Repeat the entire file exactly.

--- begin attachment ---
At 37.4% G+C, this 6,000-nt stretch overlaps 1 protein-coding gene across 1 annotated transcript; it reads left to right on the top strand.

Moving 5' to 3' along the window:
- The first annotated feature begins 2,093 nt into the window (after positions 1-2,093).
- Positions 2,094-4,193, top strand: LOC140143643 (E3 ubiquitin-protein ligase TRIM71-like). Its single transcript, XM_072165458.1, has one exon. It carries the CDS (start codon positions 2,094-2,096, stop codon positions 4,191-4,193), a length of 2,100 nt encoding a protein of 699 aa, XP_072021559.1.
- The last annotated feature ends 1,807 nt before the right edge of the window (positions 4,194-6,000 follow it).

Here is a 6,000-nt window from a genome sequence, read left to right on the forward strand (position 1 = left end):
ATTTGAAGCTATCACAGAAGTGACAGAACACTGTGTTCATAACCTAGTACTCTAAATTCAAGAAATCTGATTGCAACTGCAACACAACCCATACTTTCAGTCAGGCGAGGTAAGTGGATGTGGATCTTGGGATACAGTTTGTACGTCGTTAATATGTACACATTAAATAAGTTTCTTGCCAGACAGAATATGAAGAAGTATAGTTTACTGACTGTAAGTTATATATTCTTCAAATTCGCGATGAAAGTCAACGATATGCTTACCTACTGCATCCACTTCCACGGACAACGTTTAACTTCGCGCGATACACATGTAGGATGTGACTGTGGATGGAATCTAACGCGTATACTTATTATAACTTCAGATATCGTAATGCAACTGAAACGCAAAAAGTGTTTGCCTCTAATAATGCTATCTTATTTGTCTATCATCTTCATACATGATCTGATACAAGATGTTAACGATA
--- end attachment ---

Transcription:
At 37.4% G+C, this 6,000-nt stretch overlaps 1 protein-coding gene across 1 annotated transcript; it reads left to right on the top strand.

Moving 5' to 3' along the window:
- The first annotated feature begins 2,093 nt into the window (after positions 1-2,093).
- Positions 2,094-4,193, top strand: LOC140143643 (E3 ubiquitin-protein ligase TRIM71-like). Its single transcript, XM_072165458.1, has one exon. It carries the CDS (start codon positions 2,094-2,096, stop codon positions 4,191-4,193), a length of 2,100 nt encoding a protein of 699 aa, XP_072021559.1.
- The last annotated feature ends 1,807 nt before the right edge of the window (positions 4,194-6,000 follow it).

Here is a 6,000-nt window from a genome sequence, read left to right on the forward strand (position 1 = left end):
ATTTGAAGCTATCACAGAAGTGACAGAACACTGTGTTCATAACCTAGTACTCTAAATTCAAGAAATCTGATTGCAACTGCAACACAACCCATACTTTCAGTCAGGCGAGGTAAGTGGATGTGGATCTTGGGATACAGTTTGTACGTCGTTAATATGTACACATTAAATAAGTTTCTTGCCAGACAGAATATGAAGAAGTATAGTTTACTGACTGTAAGTTATATATTCTTCAAATTCGCGATGAAAGTCAACGATATGCTTACCTACTGCATCCACTTCCACGGACAACGTTTAACTTCGCGCGATACACATGTAGGATGTGACTGTGGATGGAATCTAACGCGTATACTTATTATAACTTCAGATATCGTAATGCAACTGAAACGCAAAAAGTGTTTGCCTCTAATAATGCTATCTTATTTGTCTATCATCTTCATACATGATCTGATACAAGATGTTAACGATA